fumigate and plant sets or transplants. Onions ar
sensitive to bromine, so a fumigant which does no
contain bromine should be used.

Nematicides Rates and Use

Rates1,2 Fluid Oz./Chisel
Nematicide Gallons/Acre Per 1000 Linear Feet

Vidden D 20-25 59-73
Telone 15-20 43-59

1 The overall rate per acre of fumigants is based on a
12-inch chisel spacing.
2 For organic (peat and muck) soils, rates should be
increased 75-100%


Fungicides Rates and Use

Disease Fungicide Lbs./100 Gallons Minimum Days
To Harvest
Downy Mildew zineb 75%
(Peronospora plus sticker 2 71
Blast or
(Botrytis sp.)
Purple Blotch maneb 80%
(Alternaria plus sticker 1% NONE

1No time limit on dry onions, 7 days on green onions.

Damping off.-Fungus organisms attack seedlings
at or slightly below the soil line. Seedbed sanita-
tion and good drainage conditions help prevent
occurrence. Seed treatment with such materials as
Arasan is also helpful.
Pink Root.-Fungus organisms attack weak or
injured roots and the roots turn pink and darken
until they die. The fungus organisms live in-
definitely in the soil and can be easily transported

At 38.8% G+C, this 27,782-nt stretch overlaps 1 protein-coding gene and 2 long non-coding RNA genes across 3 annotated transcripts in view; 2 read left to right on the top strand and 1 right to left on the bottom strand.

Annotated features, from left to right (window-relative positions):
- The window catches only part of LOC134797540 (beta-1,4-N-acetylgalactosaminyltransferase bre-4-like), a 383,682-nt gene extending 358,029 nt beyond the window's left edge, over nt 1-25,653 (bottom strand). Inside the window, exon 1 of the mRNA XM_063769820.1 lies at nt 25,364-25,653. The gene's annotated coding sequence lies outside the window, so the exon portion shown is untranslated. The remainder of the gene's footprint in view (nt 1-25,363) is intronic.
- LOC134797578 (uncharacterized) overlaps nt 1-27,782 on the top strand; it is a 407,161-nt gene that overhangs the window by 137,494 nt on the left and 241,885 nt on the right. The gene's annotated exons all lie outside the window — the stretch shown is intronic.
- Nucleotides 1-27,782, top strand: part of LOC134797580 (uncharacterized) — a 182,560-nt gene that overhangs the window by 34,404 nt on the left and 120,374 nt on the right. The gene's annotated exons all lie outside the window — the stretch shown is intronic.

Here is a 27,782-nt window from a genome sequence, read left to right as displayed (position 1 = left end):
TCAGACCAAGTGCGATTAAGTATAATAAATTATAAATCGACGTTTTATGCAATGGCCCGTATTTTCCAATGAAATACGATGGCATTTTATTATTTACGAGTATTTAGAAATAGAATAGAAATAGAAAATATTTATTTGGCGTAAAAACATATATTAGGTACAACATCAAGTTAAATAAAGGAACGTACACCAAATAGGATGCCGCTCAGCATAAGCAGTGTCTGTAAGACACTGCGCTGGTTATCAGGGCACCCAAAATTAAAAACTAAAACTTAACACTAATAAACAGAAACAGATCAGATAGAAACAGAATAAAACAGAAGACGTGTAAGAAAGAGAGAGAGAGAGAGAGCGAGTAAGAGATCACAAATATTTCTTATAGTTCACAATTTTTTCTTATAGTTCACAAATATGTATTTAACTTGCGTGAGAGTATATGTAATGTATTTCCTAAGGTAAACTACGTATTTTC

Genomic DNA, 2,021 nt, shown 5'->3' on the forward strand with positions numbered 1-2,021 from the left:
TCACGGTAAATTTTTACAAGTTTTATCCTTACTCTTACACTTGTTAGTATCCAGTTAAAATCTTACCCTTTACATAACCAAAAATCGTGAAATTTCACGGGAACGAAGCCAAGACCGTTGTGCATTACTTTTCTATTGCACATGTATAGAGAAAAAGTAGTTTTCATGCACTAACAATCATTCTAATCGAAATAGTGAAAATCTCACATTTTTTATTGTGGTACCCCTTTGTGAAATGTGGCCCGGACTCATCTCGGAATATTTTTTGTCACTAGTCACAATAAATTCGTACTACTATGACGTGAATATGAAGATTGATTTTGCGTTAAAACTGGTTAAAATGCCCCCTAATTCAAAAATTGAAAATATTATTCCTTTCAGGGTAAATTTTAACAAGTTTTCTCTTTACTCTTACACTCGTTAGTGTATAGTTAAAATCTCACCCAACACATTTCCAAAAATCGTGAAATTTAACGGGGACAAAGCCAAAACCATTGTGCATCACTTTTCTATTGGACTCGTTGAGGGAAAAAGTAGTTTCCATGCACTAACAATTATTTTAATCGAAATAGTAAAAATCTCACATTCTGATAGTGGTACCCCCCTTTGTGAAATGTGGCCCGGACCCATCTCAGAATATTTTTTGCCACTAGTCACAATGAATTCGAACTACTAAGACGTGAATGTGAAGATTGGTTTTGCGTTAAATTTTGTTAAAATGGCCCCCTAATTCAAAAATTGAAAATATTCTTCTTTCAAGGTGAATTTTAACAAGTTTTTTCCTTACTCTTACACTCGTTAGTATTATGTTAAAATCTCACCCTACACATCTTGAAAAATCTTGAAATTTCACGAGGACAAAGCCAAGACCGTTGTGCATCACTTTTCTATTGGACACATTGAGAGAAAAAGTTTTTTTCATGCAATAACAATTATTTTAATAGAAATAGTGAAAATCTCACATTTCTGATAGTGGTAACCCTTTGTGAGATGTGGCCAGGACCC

by equipment or transplants. Onions should not
be grown in fields known to be heavily infested
with pink root organisms. The use of tolerant or
resistant varieties can be effective where infesta-
tions are not severe.


Newly emerging seedlings are susceptible to
damage from windblown particles. To prevent a
loss or reduction in stand and the need to reseed or
replant the acreage, windbreaks should be estab-
lished for protection of the seedlings. Where
windbreaks are not utilized for protection, a light
overhead irrigation to wet the soil surface can pre-
vent the sandblasting effect.


Onions are a shallow rooted crop and an ade-
quate supply of moisture is needed to maintain the
plants throughout the growing period. Growth
"checks" due to lack of moisture often can result
in the increased occurrence of doubles or splits
which reduce the overall crop quality. When the
plants begin to mature, irrigation should be re-
duced. Excessive irrigation at this time may induce
a regrowth or sprouting of new roots which can
hinder the proper curing and storage following


Onions are shallow rooted and can be seriously
affected by competition from weeds for soil
moisture and nutrients. Shallow cultivation prac-
tices are recommended. Deep cultivation can cut
and injure roots which results in reduced growth
and reduced yield. When bulbing has begun, culti-
vation should cease. Chemical methods of con-
trolling weeds result in reduced weed competition
and less "trash" to cope with at harvest.

Herbicides Rates and Use
Time of Lbs. Active Ingredient/A
Herbicides Application Sandy Organic
To Crop Soils Soils
CDAA (Randox) Preemerge 4-6 4-6
See Footnote 1. May be
applied as a postemergence
but before weed emergence.